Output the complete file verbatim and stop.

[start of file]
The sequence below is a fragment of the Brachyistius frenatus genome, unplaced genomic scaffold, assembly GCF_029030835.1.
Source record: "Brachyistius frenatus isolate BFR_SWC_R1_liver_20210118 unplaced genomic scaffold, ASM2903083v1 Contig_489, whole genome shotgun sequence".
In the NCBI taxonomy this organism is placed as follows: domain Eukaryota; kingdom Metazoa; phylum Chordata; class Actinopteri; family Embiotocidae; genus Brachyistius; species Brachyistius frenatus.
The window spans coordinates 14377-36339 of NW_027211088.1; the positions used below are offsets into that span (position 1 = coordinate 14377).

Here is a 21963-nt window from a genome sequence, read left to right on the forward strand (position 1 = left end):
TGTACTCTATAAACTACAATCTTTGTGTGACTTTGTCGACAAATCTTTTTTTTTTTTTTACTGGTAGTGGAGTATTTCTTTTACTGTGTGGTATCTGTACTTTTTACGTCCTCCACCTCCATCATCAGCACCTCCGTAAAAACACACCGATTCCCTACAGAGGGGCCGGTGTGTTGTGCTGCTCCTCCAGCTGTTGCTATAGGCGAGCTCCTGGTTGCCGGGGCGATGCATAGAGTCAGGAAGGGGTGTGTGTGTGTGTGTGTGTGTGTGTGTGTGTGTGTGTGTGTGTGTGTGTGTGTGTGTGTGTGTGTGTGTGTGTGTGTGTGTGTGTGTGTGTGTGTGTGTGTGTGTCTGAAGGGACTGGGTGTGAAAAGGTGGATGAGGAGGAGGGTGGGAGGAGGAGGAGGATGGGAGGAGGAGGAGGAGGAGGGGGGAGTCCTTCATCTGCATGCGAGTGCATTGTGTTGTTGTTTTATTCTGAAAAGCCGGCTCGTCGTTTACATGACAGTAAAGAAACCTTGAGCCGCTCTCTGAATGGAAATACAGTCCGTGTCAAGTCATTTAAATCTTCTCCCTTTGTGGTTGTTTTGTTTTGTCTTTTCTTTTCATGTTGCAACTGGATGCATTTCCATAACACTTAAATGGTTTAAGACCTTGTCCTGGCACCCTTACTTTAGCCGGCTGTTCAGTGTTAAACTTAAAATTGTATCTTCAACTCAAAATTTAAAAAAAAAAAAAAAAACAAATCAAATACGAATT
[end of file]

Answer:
The sequence below is a fragment of the Brachyistius frenatus genome, unplaced genomic scaffold, assembly GCF_029030835.1.
Source record: "Brachyistius frenatus isolate BFR_SWC_R1_liver_20210118 unplaced genomic scaffold, ASM2903083v1 Contig_489, whole genome shotgun sequence".
In the NCBI taxonomy this organism is placed as follows: domain Eukaryota; kingdom Metazoa; phylum Chordata; class Actinopteri; family Embiotocidae; genus Brachyistius; species Brachyistius frenatus.
The window spans coordinates 14377-36339 of NW_027211088.1; the positions used below are offsets into that span (position 1 = coordinate 14377).

Here is a 21963-nt window from a genome sequence, read left to right on the forward strand (position 1 = left end):
TGTACTCTATAAACTACAATCTTTGTGTGACTTTGTCGACAAATCTTTTTTTTTTTTTTACTGGTAGTGGAGTATTTCTTTTACTGTGTGGTATCTGTACTTTTTACGTCCTCCACCTCCATCATCAGCACCTCCGTAAAAACACACCGATTCCCTACAGAGGGGCCGGTGTGTTGTGCTGCTCCTCCAGCTGTTGCTATAGGCGAGCTCCTGGTTGCCGGGGCGATGCATAGAGTCAGGAAGGGGTGTGTGTGTGTGTGTGTGTGTGTGTGTGTGTGTGTGTGTGTGTGTGTGTGTGTGTGTGTGTGTGTGTGTGTGTGTGTGTGTGTGTGTGTGTGTGTGTGTGTGTGTCTGAAGGGACTGGGTGTGAAAAGGTGGATGAGGAGGAGGGTGGGAGGAGGAGGAGGATGGGAGGAGGAGGAGGAGGAGGGGGGAGTCCTTCATCTGCATGCGAGTGCATTGTGTTGTTGTTTTATTCTGAAAAGCCGGCTCGTCGTTTACATGACAGTAAAGAAACCTTGAGCCGCTCTCTGAATGGAAATACAGTCCGTGTCAAGTCATTTAAATCTTCTCCCTTTGTGGTTGTTTTGTTTTGTCTTTTCTTTTCATGTTGCAACTGGATGCATTTCCATAACACTTAAATGGTTTAAGACCTTGTCCTGGCACCCTTACTTTAGCCGGCTGTTCAGTGTTAAACTTAAAATTGTATCTTCAACTCAAAATTTAAAAAAAAAAAAAAAAACAAATCAAATACGAATT